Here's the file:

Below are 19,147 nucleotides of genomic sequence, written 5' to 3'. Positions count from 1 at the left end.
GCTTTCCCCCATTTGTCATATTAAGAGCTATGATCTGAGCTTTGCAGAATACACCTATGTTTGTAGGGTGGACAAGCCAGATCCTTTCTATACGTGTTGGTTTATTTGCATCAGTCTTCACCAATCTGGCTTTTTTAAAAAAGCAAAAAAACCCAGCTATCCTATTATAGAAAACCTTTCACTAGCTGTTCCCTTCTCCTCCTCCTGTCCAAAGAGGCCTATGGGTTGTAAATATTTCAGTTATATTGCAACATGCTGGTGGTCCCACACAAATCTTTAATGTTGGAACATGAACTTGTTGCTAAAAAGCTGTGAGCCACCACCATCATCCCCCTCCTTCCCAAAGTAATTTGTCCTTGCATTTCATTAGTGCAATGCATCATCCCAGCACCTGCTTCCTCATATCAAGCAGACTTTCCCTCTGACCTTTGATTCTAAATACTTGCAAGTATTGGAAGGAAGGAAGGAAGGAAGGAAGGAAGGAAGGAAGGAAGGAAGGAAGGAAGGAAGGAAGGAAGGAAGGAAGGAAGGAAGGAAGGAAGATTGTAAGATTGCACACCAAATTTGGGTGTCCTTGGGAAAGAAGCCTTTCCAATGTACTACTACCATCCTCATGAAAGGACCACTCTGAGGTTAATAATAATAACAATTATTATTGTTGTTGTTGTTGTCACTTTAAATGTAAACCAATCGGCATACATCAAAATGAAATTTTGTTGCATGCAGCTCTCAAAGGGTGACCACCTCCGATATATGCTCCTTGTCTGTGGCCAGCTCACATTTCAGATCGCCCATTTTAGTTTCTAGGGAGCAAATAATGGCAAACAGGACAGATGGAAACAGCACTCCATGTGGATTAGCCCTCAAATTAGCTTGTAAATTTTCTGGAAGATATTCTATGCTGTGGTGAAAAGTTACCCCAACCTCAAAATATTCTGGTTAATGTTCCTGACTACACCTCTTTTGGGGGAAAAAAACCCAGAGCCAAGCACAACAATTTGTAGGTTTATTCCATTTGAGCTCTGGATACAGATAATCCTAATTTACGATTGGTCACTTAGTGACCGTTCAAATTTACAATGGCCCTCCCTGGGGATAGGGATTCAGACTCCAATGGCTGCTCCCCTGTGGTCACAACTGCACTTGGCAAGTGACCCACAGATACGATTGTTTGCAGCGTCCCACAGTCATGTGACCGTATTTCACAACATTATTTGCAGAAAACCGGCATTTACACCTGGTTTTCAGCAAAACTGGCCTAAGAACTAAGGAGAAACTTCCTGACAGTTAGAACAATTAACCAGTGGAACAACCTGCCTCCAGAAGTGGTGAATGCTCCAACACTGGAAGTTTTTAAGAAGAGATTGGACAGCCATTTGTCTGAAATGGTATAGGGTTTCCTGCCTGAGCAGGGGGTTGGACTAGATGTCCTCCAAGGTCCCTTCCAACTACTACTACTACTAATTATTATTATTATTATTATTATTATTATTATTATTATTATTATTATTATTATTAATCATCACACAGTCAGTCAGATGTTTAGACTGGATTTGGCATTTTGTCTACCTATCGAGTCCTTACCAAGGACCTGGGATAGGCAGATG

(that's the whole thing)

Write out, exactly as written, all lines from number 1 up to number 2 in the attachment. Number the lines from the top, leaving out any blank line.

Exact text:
Below are 19,147 nucleotides of genomic sequence, written 5' to 3'. Positions count from 1 at the left end.
GCTTTCCCCCATTTGTCATATTAAGAGCTATGATCTGAGCTTTGCAGAATACACCTATGTTTGTAGGGTGGACAAGCCAGATCCTTTCTATACGTGTTGGTTTATTTGCATCAGTCTTCACCAATCTGGCTTTTTTAAAAAAGCAAAAAAACCCAGCTATCCTATTATAGAAAACCTTTCACTAGCTGTTCCCTTCTCCTCCTCCTGTCCAAAGAGGCCTATGGGTTGTAAATATTTCAGTTATATTGCAACATGCTGGTGGTCCCACACAAATCTTTAATGTTGGAACATGAACTTGTTGCTAAAAAGCTGTGAGCCACCACCATCATCCCCCTCCTTCCCAAAGTAATTTGTCCTTGCATTTCATTAGTGCAATGCATCATCCCAGCACCTGCTTCCTCATATCAAGCAGACTTTCCCTCTGACCTTTGATTCTAAATACTTGCAAGTATTGGAAGGAAGGAAGGAAGGAAGGAAGGAAGGAAGGAAGGAAGGAAGGAAGGAAGGAAGGAAGGAAGGAAGGAAGGAAGGAAGGAAGGAAGATTGTAAGATTGCACACCAAATTTGGGTGTCCTTGGGAAAGAAGCCTTTCCAATGTACTACTACCATCCTCATGAAAGGACCACTCTGAGGTTAATAATAATAACAATTATTATTGTTGTTGTTGTTGTCACTTTAAATGTAAACCAATCGGCATACATCAAAATGAAATTTTGTTGCATGCAGCTCTCAAAGGGTGACCACCTCCGATATATGCTCCTTGTCTGTGGCCAGCTCACATTTCAGATCGCCCATTTTAGTTTCTAGGGAGCAAATAATGGCAAACAGGACAGATGGAAACAGCACTCCATGTGGATTAGCCCTCAAATTAGCTTGTAAATTTTCTGGAAGATATTCTATGCTGTGGTGAAAAGTTACCCCAACCTCAAAATATTCTGGTTAATGTTCCTGACTACACCTCTTTTGGGGGAAAAAAACCCAGAGCCAAGCACAACAATTTGTAGGTTTATTCCATTTGAGCTCTGGATACAGATAATCCTAATTTACGATTGGTCACTTAGTGACCGTTCAAATTTACAATGGCCCTCCCTGGGGATAGGGATTCAGACTCCAATGGCTGCTCCCCTGTGGTCACAACTGCACTTGGCAAGTGACCCACAGATACGATTGTTTGCAGCGTCCCACAGTCATGTGACCGTATTTCACAACATTATTTGCAGAAAACCGGCATTTACACCTGGTTTTCAGCAAAACTGGCCTAAGAACTAAGGAGAAACTTCCTGACAGTTAGAACAATTAACCAGTGGAACAACCTGCCTCCAGAAGTGGTGAATGCTCCAACACTGGAAGTTTTTAAGAAGAGATTGGACAGCCATTTGTCTGAAATGGTATAGGGTTTCCTGCCTGAGCAGGGGGTTGGACTAGATGTCCTCCAAGGTCCCTTCCAACTACTACTACTACTAATTATTATTATTATTATTATTATTATTATTATTATTATTATTATTATTATTATTAATCATCACACAGTCAGTCAGATGTTTAGACTGGATTTGGCATTTTGTCTACCTATCGAGTCCTTACCAAGGACCTGGGATAGGCAGATG